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Truthout: Few Solutions Emerge After Loughner Shootings


January 13, 2011- As speculation continues over what motivated Jared Loughner's shooting spree in Tucson Saturday, his actions have had a sobering effect on an increasingly hostile political atmosphere.

Debates between elected officials and members of the news media are often heated. But recent months have seen an increase in a type of hateful rhetoric among politicians, public servants and pundits alike that is intended to simply demonize opponents rather than argue with them.

Loughner's rampage ended with six dead and 14 critically wounded. Following his arrest, Loughner was charged with the attempted assassination of Rep. Gabrielle Giffords (D-Arizona), two counts of first degree murder of federal employees and two counts of attempted murder of federal employees.

Conjecture over Loughner's motivations will continue forever. But as many public figures from across the political spectrum come forward to condemn his actions, some have begun to wonder if the tragedy in Tucson can help shed light on solutions to curb violent actions from disillusioned individuals.

Mark Potok, director of the Intelligence Project at the Southern Poverty Law Center (SPLC), believes that Loughner's actions were not caused by an affiliation with any political party, but were those of a disturbed mind nonetheless influenced by the heated partisan atmosphere.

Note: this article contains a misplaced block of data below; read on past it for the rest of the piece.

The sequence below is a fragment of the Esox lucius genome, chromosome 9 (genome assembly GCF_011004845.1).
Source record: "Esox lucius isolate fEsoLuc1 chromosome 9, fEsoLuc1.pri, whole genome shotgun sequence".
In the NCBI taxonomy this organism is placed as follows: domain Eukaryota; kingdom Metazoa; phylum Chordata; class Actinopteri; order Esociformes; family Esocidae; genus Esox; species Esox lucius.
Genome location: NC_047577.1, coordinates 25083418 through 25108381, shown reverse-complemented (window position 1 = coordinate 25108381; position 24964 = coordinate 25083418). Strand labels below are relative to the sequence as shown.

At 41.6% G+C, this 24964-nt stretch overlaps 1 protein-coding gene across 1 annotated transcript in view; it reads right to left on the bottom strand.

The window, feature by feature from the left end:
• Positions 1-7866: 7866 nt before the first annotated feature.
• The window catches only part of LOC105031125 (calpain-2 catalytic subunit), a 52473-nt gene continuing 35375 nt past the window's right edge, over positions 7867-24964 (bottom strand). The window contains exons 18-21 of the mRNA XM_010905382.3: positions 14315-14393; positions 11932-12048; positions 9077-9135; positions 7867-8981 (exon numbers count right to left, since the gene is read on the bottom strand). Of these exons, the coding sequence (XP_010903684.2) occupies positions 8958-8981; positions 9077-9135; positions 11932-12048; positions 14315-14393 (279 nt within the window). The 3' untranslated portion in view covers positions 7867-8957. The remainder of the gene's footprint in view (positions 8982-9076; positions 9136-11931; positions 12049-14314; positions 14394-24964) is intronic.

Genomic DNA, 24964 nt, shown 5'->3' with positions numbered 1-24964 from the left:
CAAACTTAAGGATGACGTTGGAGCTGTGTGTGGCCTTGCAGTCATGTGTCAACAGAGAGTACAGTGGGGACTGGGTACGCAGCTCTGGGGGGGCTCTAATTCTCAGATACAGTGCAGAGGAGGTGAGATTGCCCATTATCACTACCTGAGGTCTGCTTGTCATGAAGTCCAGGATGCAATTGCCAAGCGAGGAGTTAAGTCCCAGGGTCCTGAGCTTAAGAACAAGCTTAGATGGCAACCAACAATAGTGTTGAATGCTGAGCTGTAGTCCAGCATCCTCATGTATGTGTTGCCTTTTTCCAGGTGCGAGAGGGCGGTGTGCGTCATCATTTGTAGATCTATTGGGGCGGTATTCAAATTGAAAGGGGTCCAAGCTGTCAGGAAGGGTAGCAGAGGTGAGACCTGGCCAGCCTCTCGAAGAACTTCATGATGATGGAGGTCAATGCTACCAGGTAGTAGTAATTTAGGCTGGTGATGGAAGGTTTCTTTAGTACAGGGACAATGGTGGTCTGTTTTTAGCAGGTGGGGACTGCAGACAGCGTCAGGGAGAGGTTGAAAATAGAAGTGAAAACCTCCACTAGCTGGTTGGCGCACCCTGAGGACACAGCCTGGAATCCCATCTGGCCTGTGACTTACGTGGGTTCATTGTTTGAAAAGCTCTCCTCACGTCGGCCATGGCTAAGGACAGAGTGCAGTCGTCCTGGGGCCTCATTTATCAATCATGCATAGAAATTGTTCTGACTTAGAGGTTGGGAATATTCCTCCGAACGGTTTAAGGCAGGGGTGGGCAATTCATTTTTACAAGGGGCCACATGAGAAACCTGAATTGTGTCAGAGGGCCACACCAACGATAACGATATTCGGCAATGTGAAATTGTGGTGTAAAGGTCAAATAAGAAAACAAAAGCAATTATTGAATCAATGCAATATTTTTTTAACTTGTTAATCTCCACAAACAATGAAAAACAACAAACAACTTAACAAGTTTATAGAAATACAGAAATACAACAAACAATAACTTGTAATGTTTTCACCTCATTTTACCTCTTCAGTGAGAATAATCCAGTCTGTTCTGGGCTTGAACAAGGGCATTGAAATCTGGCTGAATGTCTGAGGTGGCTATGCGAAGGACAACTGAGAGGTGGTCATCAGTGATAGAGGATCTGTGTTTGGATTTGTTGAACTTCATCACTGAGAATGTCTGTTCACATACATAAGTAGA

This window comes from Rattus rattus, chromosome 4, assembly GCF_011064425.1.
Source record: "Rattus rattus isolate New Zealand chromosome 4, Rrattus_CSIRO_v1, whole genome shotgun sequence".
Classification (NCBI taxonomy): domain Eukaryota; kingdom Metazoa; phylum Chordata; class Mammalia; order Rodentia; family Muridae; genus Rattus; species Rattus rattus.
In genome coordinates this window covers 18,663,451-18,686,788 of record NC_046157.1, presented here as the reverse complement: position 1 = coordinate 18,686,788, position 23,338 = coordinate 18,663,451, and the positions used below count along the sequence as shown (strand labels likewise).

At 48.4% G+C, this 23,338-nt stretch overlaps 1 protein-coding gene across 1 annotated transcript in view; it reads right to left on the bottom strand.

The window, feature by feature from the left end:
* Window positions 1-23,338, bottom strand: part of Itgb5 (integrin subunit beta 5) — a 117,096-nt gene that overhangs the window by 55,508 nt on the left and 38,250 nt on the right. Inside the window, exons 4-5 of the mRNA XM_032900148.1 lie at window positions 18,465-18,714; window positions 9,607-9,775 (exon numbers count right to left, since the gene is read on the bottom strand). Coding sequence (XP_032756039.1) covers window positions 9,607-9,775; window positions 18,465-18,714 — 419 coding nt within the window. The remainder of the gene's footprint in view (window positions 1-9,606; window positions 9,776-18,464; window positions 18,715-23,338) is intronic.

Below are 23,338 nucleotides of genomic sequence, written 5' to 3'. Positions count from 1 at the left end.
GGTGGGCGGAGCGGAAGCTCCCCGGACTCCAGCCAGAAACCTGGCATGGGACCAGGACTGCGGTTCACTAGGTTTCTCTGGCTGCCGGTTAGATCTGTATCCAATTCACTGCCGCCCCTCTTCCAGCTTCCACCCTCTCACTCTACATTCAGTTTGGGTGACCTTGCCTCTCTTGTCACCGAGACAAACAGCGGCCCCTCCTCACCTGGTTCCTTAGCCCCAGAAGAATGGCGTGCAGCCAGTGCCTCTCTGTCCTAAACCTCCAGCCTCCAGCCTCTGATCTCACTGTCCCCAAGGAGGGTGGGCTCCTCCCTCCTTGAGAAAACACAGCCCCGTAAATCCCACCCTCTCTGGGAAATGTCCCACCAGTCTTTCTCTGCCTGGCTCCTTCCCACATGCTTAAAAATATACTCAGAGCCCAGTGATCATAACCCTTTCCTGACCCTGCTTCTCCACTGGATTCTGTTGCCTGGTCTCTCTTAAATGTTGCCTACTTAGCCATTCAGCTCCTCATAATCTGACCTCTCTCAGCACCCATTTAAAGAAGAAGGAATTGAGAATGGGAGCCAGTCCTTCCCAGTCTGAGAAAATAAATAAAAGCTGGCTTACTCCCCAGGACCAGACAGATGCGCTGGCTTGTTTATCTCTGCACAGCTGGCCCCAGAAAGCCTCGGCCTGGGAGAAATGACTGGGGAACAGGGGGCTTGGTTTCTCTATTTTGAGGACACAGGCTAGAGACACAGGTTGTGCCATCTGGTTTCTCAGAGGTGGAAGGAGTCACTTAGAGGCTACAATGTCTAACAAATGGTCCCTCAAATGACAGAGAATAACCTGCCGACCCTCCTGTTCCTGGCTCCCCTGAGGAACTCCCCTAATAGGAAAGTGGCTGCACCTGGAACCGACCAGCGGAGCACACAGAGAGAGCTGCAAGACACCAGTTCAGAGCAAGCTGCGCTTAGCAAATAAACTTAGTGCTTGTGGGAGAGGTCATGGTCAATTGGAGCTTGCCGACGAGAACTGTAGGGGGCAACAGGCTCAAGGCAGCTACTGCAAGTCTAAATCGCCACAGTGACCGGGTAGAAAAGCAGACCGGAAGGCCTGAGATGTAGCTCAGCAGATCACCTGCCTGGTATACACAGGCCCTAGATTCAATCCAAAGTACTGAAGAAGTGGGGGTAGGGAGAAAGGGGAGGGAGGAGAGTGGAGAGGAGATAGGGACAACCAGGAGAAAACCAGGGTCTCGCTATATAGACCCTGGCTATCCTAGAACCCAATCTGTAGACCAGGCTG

"We're not suggesting that he is an exponent of the right or that he was somehow created by the Republican party," Potok said. "This is a person who is clearly mentally ill but who has absorbed political rhetoric ... the issue is what is poisoning us more than any other single thing is the use of falsehoods and propaganda aimed at particular groups of people."

Potok believes the biggest danger in the dehumanization of political opponents is the type of audience receiving those messages. "It's not merely vehemence. It's that they are lying and defaming large groups of people and setting them up as targets. Mentally ill or unstable people are the very first to pick up on this kind of white-hot rhetoric," Potok said.

SPLC President Richard Cohen wrote in a blog post this morning, "We should expect sharp elbows and a healthy degree of ridicule to be thrown around by those in the political arena. The problem is the incendiary rhetoric, with its violence-laced metaphors and the spinning of paranoid fantasies. The problem is the non-stop demonization one hears from political opportunists trolling for votes and their media allies trolling for ratings."

One example Cohen points out is the "cross-hairs map" distributed by Sarah Palin's political action committee in early 2010 depicting gun sights over the Congressional districts of Democrats who voted in favor of health care reform, including that of Giffords.

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